Citation

4626 total record number 0 records this year

Engineered probiotics limit CNS autoimmunity by stabilizing HIF-1? in dendritic cells

Sanmarco, LM;Rone, JM;Polonio, CM;Giovannoni, F;Lahore, GF;Ferrara, K;Gutierrez-Vazquez, C;Li, N;Sokolovska, A;Plasencia, A;Akl, CF;Nanda, P;Heck, ES;Li, Z;Lee, HG;Chao, CC;Rejano-Gordillo, CM;Fonseca-Castro, PH;Illouz, T;Linnerbauer, M;Kenison, JE;Barilla, RM;Farrenkopf, D;Piester, G;Dailey, L;Kuchroo, VK;Hava, D;Wheeler, MA;Clish, C;Nowarski, R;Balsa, E;Lora, JM;Quintana, FJ;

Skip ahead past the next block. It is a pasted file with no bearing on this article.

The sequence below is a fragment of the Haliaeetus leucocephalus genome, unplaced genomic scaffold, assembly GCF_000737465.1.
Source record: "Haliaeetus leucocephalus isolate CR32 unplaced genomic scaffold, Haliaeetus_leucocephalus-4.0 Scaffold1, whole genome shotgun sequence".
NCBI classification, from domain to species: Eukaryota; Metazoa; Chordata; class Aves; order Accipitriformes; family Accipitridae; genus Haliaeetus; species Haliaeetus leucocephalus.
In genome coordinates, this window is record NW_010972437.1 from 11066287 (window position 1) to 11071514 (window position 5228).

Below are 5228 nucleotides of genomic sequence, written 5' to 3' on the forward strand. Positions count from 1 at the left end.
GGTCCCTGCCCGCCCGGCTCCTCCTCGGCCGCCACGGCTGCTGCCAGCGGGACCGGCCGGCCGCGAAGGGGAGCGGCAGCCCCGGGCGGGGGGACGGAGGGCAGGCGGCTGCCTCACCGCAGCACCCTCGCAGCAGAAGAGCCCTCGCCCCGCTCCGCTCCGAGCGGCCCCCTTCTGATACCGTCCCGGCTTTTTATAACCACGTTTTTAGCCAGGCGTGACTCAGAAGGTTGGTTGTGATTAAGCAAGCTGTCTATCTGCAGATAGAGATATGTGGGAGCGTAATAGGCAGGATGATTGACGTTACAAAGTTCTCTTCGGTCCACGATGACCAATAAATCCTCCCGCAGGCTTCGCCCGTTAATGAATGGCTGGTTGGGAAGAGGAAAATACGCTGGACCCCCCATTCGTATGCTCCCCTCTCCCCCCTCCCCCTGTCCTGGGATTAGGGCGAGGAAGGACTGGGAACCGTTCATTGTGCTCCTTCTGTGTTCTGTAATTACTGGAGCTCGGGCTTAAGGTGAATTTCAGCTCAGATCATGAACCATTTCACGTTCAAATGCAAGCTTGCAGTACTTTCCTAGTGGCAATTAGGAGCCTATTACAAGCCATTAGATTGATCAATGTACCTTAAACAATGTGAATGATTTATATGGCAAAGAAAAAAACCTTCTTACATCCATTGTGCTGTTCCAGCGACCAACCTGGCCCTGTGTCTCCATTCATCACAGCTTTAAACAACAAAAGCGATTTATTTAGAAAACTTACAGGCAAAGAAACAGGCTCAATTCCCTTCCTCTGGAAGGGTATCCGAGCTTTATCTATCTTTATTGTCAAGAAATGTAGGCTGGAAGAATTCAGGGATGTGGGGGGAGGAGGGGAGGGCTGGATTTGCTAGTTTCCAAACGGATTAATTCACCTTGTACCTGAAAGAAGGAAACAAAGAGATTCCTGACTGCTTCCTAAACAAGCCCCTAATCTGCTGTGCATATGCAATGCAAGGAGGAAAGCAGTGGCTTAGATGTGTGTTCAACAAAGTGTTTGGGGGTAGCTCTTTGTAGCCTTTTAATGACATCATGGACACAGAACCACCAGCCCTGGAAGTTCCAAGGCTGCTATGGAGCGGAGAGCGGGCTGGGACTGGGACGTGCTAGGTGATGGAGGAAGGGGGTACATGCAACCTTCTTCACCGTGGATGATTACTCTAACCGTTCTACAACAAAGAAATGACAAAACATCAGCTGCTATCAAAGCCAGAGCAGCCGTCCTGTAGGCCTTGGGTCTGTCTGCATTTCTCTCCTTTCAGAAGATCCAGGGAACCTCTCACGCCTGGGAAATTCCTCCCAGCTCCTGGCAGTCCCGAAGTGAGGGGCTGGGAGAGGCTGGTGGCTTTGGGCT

Dendritic cells (DCs) control the generation of self-reactive pathogenic T cells. Thus, DCs are considered attractive therapeutic targets for autoimmune diseases. Using single-cell and bulk transcriptional and metabolic analyses in combination with cell-specific gene perturbation studies we identified a negative feedback regulatory pathway that operates in DCs to limit immunopathology. Specifically, we found that lactate, produced by activated DCs and other immune cells, boosts NDUFA4L2 expression through a mechanism mediated by HIF-1?. NDUFA4L2 limits the production of mitochondrial reactive oxygen species that activate XBP1-driven transcriptional modules in DCs involved in the control of pathogenic autoimmune T cells. Moreover, we engineered a probiotic that produces lactate and suppresses T-cell autoimmunity in the central nervous system via the activation of HIF-1?/NDUFA4L2 signaling in DCs. In summary, we identified an immunometabolic pathway that regulates DC function, and developed a synthetic probiotic for its therapeutic activation.